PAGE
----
These silly clowns are comical to watch with their 'one brain many bodies' mentality!
We adore our guinea fowl. They make us laugh and they make us cry. Sometimes they seem to be smart and other times they are just plain stupid! They work on a one brain many bodies mentality: so where one goes the rest follow but that one leader is forever changing...getting confusing...well that is guinea fowl for you!
They are essentially grazers and constantly roam looking for bugs, insects and nipping off greens and seed heads. They are not big scratchers like chooks so the lawn stays intact yet if they come across a dusty dirt spot they relish a dust bath. During the non breeding season they mass together and live as a group of males and females. In spring they will pair of in twos or small groups and hang out romantically on our front lawn and in our paddocks all breeding season.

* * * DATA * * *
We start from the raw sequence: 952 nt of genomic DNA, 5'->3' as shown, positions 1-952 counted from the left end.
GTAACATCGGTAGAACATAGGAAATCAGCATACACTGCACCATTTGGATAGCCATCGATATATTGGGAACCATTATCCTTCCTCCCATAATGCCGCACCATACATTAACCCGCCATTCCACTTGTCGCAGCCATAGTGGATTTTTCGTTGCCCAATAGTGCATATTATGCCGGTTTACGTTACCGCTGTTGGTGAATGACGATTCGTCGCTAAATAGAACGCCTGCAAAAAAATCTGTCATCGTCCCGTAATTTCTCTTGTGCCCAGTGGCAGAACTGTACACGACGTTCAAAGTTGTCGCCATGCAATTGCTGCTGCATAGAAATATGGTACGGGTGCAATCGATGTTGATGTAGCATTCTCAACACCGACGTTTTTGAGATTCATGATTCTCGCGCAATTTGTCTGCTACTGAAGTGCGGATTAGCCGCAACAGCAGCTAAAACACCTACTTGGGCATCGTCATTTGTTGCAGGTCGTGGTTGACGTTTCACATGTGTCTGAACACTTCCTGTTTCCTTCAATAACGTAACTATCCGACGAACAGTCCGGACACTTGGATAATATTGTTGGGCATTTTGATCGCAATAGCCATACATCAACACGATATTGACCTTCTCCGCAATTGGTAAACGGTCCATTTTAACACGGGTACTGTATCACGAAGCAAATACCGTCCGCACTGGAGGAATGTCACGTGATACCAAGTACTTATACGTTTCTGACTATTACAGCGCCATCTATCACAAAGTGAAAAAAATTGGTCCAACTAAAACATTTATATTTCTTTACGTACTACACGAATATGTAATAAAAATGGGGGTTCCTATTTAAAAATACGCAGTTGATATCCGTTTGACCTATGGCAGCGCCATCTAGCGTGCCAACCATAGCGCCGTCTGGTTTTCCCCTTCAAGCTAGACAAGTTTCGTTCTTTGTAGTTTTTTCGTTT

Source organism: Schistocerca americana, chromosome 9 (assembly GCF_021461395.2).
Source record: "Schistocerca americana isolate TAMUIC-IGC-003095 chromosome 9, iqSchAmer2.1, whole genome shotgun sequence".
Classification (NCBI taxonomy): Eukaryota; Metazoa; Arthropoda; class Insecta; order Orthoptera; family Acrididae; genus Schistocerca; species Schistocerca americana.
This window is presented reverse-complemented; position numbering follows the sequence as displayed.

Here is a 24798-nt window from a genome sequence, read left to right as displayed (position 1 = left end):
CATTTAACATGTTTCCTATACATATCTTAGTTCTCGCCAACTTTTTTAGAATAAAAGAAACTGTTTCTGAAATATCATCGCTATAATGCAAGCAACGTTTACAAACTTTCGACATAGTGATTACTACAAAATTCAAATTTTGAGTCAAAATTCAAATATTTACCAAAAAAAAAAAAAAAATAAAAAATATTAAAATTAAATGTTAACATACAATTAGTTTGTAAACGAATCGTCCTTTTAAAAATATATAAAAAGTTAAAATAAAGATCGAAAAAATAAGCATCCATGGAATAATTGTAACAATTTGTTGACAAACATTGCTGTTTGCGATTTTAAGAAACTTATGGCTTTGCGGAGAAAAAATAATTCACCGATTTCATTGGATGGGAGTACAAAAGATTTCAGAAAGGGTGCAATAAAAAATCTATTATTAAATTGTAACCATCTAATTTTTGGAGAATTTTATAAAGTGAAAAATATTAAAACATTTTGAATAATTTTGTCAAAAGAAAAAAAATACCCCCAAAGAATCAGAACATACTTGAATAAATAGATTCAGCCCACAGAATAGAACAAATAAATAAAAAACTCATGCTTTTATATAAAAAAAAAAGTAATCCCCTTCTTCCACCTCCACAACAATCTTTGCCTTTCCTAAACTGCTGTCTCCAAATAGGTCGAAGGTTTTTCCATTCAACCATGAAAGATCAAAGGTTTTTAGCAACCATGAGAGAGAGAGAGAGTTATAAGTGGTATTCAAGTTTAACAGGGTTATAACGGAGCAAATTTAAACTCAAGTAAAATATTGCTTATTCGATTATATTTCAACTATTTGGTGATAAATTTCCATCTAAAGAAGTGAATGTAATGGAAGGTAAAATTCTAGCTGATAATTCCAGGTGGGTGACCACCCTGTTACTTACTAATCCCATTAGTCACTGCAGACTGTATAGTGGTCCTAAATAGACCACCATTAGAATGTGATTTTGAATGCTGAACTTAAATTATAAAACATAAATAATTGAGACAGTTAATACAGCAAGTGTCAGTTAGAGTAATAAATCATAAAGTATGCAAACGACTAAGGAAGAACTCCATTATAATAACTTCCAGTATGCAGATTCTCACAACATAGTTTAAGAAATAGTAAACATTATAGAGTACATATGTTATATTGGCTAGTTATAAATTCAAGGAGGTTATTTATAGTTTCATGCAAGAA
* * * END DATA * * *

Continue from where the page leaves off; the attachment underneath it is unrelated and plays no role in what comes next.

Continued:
They are a delight to watch. The hens will all lay in the same nest/s and if the eggs are not secretly removed will go broody and sit on sometimes up to 40 eggs. They are dedicated broodies but useless mothers. I think they have good intentions but the keets are just not strong enough to cope with the cold, damp and the distances traversed. So keets are best raised in brooder boxes and released back to free range when old enough. We keep both the pearl grey and lavender varieties and have pied in both colours. They are prolific layers of small hard shelled eggs with a round and a pointy end. The hens lay from September to March. Guinea fowl also make an excellent table bird; succulent and tender, similar to eating a gamebird. Guinea fowl are native to Africa. They are often used for tick control. They are low maintenance, hardy birds to keep and do best free range.